The crowning glory of that first course was a sighting in its last three days. The students were walking independently, and we were just the three instructors on our route. Walking point, I turned a corner in the trail and spotted a bear foraging a few metres in front of me. I raised my hand and promptly squatted down, as did my fellow instructors. The bear was in no hurry and we spent a considerable amount of time observing it, afraid to make a noise for fear of spooking the animal. Eventually the course leader whispered that we will have to be on our way or the bear will have us camping right there! I requested them to give me some time as I wanted to photograph it – my first ever bear in the wild! I had packed the camera inside a plastic bag when it had drizzled a bit a while back. As I attempted to take it out the plastic crackled and the bear shot down the slope looking very much like Winnie the Pooh in one of his energetic modes!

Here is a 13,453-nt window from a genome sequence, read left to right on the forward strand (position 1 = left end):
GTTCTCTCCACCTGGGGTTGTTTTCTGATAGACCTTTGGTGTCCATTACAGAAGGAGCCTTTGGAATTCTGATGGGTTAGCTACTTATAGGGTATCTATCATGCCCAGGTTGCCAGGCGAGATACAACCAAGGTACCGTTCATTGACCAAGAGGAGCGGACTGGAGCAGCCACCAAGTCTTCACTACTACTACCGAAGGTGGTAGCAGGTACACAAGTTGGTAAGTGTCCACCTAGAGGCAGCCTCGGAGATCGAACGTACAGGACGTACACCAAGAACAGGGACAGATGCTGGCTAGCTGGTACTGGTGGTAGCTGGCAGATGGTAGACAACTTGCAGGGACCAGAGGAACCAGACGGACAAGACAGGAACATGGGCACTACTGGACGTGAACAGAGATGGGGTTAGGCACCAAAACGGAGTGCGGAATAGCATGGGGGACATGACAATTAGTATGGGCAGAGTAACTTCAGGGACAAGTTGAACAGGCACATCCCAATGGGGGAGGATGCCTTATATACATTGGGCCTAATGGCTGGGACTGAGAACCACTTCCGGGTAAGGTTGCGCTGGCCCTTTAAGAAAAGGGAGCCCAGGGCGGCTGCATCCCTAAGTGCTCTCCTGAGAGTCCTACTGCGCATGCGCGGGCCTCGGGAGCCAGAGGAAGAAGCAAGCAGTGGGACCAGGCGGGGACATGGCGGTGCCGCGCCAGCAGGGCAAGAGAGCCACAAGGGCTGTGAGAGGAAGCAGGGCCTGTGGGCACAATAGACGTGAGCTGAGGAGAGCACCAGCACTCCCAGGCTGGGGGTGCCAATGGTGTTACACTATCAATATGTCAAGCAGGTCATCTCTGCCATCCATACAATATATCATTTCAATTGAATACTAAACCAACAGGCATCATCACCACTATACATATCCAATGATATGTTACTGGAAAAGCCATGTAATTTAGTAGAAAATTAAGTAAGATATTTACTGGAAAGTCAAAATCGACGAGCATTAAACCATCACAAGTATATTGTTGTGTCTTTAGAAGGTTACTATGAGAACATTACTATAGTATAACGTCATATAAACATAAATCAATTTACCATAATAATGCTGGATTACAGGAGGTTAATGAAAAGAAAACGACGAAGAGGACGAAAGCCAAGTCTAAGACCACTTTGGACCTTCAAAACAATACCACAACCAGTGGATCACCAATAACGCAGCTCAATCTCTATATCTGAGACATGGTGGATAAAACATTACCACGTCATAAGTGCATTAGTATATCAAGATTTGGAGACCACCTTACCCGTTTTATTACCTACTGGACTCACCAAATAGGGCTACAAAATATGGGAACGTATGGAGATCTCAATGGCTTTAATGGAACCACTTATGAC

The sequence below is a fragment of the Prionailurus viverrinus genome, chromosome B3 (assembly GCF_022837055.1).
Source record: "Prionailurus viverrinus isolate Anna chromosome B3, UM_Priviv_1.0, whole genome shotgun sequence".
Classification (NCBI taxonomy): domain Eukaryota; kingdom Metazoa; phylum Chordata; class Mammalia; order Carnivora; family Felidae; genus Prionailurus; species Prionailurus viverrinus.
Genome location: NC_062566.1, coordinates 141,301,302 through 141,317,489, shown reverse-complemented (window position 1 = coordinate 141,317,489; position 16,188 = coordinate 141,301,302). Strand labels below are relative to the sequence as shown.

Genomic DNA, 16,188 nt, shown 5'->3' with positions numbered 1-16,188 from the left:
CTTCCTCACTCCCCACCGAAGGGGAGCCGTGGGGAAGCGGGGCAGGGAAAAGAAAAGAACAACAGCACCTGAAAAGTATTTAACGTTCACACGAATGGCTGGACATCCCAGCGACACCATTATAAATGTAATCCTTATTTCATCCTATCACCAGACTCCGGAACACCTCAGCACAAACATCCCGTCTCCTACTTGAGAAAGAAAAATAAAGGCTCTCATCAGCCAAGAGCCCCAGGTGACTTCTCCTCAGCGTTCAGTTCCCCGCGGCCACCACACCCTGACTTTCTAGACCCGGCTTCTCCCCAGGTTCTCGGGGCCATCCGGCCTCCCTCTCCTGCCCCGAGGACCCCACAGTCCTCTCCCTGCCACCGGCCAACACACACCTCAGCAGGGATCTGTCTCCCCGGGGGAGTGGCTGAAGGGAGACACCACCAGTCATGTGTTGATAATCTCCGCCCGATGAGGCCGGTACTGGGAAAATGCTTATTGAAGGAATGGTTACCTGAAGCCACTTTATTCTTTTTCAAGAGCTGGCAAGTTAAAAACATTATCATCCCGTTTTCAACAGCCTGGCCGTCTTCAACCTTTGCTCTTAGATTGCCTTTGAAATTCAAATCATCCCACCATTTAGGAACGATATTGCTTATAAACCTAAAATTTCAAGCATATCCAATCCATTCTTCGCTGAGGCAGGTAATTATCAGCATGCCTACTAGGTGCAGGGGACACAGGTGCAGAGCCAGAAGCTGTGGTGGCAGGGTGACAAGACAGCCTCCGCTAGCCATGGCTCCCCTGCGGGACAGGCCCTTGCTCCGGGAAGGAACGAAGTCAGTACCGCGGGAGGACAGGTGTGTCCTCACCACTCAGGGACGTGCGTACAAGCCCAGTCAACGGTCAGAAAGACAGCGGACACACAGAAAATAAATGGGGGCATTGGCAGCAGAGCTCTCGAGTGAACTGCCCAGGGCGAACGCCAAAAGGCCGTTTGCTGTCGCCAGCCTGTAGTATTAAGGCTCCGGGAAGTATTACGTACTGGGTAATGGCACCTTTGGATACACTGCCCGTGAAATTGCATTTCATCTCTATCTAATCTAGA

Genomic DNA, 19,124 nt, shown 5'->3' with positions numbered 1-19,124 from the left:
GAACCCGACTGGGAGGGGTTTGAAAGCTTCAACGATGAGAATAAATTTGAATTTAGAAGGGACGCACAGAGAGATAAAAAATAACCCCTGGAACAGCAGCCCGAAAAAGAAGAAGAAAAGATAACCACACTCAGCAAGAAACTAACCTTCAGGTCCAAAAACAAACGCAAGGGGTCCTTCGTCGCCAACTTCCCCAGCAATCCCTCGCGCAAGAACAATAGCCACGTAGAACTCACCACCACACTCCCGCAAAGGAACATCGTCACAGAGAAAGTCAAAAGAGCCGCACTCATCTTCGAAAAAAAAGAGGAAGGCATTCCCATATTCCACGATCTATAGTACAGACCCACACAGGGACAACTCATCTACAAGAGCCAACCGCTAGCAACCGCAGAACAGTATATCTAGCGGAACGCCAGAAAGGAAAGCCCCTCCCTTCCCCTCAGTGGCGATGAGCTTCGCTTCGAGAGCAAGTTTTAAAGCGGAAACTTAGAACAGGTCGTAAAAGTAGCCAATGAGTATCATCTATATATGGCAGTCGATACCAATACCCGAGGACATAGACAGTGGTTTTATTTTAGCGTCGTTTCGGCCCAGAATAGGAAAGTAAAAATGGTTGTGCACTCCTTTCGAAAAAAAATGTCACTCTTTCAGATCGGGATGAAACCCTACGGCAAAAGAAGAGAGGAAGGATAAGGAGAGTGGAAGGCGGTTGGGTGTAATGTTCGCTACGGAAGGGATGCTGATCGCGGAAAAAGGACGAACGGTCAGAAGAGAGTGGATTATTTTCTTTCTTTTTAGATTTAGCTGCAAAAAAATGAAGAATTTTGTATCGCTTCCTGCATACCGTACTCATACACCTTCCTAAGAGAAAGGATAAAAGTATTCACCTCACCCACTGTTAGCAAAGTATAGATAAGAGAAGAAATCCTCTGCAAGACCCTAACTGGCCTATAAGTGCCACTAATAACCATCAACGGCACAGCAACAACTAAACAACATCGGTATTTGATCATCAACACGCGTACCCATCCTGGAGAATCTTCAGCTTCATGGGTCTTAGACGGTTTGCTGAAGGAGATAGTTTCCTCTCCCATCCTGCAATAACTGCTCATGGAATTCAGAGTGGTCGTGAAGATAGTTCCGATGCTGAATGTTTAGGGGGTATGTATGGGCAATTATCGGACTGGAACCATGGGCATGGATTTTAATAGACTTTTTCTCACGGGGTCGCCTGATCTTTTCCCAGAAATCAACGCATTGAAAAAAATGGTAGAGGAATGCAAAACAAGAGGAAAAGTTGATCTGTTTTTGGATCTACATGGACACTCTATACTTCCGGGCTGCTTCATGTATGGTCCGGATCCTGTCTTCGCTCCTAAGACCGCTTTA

Some other authors that I have quoted while teaching ‘nature nuggets’ are Jim Corbett, Kenneth Anderson, Ramesh Desai, Salim Ali, George Schaller, Gerald Durrell and Joy Adamson.

Happy Reading! 🙂

One of the things that outdoor education helps achieve is establishing links between academics and reality. The objective is to help the young mind find fun and meaning in academics through first-hand experiences. The focus is to offer the perspective that ‘there is fun in academics’ and spark off the urge for exploration. With increased understanding of one’s environment, a person develops healthy respect and concern for that environment.